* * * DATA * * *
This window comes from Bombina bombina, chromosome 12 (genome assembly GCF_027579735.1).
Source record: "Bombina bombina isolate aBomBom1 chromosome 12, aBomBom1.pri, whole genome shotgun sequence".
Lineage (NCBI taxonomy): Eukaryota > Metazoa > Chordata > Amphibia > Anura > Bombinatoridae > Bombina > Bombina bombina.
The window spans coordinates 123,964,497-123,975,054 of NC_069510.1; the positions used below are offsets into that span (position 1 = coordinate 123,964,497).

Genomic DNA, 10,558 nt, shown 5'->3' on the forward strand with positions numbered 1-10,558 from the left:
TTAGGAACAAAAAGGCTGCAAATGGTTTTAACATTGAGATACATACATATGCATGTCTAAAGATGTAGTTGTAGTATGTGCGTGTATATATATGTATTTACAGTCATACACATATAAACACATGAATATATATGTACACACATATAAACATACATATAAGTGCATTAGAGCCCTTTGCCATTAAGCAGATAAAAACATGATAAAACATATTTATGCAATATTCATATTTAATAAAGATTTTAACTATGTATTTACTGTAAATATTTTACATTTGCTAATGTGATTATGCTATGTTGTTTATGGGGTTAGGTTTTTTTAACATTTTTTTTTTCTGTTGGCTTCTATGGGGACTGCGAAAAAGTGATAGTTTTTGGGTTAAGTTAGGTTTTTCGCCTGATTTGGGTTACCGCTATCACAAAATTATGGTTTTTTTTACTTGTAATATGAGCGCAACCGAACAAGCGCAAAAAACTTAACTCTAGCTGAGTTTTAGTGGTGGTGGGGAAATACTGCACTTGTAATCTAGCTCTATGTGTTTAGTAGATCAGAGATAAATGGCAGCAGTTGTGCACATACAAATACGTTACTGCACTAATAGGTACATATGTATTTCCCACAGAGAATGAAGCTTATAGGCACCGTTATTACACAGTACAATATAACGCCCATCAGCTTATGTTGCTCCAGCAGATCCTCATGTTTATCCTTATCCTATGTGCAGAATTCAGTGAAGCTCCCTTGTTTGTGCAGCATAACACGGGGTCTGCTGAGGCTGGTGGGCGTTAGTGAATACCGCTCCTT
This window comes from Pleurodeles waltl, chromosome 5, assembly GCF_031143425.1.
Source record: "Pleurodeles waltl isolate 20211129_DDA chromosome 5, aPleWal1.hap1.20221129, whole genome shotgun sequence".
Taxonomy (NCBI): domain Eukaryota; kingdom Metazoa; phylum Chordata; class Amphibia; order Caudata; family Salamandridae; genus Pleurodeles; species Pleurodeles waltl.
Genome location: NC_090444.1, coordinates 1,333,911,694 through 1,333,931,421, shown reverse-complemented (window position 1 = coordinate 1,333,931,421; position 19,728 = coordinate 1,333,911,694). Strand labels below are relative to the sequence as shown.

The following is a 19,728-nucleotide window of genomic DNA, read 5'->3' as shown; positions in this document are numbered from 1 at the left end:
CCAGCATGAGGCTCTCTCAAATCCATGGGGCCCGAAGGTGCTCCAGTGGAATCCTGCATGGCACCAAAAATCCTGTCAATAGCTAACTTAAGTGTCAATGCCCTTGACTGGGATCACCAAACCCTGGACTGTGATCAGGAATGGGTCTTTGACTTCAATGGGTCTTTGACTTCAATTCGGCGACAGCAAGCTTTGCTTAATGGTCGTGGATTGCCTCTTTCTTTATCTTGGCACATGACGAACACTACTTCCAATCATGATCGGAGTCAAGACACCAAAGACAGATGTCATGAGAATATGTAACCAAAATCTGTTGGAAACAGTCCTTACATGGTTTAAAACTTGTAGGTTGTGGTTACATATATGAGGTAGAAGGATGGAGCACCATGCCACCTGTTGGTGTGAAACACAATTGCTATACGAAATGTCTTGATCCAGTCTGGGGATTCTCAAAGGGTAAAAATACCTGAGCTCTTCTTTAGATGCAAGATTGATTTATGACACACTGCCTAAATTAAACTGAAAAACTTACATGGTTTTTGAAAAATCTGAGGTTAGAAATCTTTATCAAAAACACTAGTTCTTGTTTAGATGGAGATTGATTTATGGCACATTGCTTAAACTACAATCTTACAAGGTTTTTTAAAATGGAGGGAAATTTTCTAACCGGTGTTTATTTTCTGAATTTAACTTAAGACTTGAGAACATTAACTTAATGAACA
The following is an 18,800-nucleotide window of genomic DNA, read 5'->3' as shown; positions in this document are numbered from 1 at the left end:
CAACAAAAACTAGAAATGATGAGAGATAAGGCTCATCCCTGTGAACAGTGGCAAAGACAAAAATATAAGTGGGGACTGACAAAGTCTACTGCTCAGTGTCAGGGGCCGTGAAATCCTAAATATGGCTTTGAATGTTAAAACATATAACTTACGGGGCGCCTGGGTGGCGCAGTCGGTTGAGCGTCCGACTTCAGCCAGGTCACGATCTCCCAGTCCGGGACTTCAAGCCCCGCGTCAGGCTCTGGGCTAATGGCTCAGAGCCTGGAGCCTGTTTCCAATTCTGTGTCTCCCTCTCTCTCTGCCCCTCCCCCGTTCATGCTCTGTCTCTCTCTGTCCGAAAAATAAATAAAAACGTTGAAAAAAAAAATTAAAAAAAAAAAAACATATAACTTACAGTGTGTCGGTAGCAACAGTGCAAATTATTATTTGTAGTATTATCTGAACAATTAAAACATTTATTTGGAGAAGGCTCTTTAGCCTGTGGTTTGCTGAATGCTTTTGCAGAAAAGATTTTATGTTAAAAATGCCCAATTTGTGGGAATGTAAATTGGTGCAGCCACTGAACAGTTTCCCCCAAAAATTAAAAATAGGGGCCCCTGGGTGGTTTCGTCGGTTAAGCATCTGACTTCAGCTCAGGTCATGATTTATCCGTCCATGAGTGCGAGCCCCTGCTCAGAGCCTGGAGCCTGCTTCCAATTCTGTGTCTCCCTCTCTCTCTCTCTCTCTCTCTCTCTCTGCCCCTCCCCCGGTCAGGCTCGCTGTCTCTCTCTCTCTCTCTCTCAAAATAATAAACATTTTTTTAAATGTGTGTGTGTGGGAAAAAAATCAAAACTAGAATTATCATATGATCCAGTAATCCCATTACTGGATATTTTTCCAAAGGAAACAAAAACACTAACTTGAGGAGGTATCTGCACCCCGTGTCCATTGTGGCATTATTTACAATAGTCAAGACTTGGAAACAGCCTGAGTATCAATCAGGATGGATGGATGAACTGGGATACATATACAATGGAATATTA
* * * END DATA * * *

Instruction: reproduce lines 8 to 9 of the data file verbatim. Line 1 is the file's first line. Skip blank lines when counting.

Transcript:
Source record: "Pleurodeles waltl isolate 20211129_DDA chromosome 5, aPleWal1.hap1.20221129, whole genome shotgun sequence".
Taxonomy (NCBI): domain Eukaryota; kingdom Metazoa; phylum Chordata; class Amphibia; order Caudata; family Salamandridae; genus Pleurodeles; species Pleurodeles waltl.